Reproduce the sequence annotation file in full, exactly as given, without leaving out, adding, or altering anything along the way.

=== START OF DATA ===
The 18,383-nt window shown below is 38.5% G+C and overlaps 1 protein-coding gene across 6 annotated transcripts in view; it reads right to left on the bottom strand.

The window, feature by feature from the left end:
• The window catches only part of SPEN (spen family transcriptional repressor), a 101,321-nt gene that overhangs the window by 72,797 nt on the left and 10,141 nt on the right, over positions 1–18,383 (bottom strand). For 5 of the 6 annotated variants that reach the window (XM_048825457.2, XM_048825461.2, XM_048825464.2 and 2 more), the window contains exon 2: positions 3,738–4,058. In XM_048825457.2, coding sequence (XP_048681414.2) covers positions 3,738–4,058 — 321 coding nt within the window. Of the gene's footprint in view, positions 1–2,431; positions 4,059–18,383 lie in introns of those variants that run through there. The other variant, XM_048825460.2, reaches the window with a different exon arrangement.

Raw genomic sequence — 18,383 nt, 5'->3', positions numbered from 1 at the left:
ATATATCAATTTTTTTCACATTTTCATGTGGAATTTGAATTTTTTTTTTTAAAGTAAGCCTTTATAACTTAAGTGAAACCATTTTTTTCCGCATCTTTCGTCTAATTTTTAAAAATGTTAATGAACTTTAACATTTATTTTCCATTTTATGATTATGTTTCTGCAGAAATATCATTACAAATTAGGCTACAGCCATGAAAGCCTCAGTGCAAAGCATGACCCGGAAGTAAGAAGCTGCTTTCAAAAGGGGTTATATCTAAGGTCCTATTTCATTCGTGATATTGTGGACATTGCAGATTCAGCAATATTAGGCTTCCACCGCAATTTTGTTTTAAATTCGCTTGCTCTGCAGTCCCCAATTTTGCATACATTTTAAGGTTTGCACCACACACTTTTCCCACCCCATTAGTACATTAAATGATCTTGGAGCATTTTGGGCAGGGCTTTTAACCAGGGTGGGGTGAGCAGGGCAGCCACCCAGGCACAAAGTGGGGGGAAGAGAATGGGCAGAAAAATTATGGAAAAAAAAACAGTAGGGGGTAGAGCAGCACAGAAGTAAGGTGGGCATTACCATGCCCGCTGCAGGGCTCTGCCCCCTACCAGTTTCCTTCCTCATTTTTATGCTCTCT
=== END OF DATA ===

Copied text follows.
The 18,383-nt window shown below is 38.5% G+C and overlaps 1 protein-coding gene across 6 annotated transcripts in view; it reads right to left on the bottom strand.

The window, feature by feature from the left end:
• The window catches only part of SPEN (spen family transcriptional repressor), a 101,321-nt gene that overhangs the window by 72,797 nt on the left and 10,141 nt on the right, over positions 1–18,383 (bottom strand). For 5 of the 6 annotated variants that reach the window (XM_048825457.2, XM_048825461.2, XM_048825464.2 and 2 more), the window contains exon 2: positions 3,738–4,058. In XM_048825457.2, coding sequence (XP_048681414.2) covers positions 3,738–4,058 — 321 coding nt within the window. Of the gene's footprint in view, positions 1–2,431; positions 4,059–18,383 lie in introns of those variants that run through there. The other variant, XM_048825460.2, reaches the window with a different exon arrangement.

Raw genomic sequence — 18,383 nt, 5'->3', positions numbered from 1 at the left:
ATATATCAATTTTTTTCACATTTTCATGTGGAATTTGAATTTTTTTTTTTAAAGTAAGCCTTTATAACTTAAGTGAAACCATTTTTTTCCGCATCTTTCGTCTAATTTTTAAAAATGTTAATGAACTTTAACATTTATTTTCCATTTTATGATTATGTTTCTGCAGAAATATCATTACAAATTAGGCTACAGCCATGAAAGCCTCAGTGCAAAGCATGACCCGGAAGTAAGAAGCTGCTTTCAAAAGGGGTTATATCTAAGGTCCTATTTCATTCGTGATATTGTGGACATTGCAGATTCAGCAATATTAGGCTTCCACCGCAATTTTGTTTTAAATTCGCTTGCTCTGCAGTCCCCAATTTTGCATACATTTTAAGGTTTGCACCACACACTTTTCCCACCCCATTAGTACATTAAATGATCTTGGAGCATTTTGGGCAGGGCTTTTAACCAGGGTGGGGTGAGCAGGGCAGCCACCCAGGCACAAAGTGGGGGGAAGAGAATGGGCAGAAAAATTATGGAAAAAAAAACAGTAGGGGGTAGAGCAGCACAGAAGTAAGGTGGGCATTACCATGCCCGCTGCAGGGCTCTGCCCCCTACCAGTTTCCTTCCTCATTTTTATGCTCTCT